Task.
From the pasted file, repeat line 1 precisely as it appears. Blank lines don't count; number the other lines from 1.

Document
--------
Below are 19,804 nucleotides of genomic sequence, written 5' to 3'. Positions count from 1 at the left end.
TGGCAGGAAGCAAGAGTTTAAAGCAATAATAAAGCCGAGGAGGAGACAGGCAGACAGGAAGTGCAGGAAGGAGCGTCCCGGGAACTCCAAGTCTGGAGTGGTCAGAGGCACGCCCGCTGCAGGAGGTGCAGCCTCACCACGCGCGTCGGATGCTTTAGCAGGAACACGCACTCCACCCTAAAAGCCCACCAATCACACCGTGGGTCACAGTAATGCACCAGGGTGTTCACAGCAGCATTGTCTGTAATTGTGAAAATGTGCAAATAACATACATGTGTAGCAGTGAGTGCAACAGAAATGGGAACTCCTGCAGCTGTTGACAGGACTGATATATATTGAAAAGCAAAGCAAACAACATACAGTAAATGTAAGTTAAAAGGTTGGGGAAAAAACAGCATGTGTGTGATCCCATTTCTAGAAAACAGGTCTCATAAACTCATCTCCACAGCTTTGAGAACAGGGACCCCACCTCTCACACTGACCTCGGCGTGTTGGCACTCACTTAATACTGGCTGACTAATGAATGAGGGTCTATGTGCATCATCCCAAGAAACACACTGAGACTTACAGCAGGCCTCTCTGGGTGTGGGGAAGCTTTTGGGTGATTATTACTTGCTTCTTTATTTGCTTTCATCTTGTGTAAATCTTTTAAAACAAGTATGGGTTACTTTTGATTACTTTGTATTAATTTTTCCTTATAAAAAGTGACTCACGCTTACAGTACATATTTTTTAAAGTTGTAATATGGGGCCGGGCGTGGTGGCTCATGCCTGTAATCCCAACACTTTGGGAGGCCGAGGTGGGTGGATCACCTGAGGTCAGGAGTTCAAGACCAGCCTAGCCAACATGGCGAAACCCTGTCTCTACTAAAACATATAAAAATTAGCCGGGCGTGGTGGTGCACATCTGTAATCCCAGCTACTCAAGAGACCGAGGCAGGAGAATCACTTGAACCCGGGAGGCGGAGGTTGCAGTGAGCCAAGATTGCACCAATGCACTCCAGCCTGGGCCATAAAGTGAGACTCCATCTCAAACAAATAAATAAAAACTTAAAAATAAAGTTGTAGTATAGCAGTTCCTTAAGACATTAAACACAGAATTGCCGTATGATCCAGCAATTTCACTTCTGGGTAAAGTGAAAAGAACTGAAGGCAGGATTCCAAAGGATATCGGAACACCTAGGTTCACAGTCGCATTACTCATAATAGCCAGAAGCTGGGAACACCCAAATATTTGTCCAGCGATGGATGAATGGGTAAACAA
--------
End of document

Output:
Below are 19,804 nucleotides of genomic sequence, written 5' to 3'. Positions count from 1 at the left end.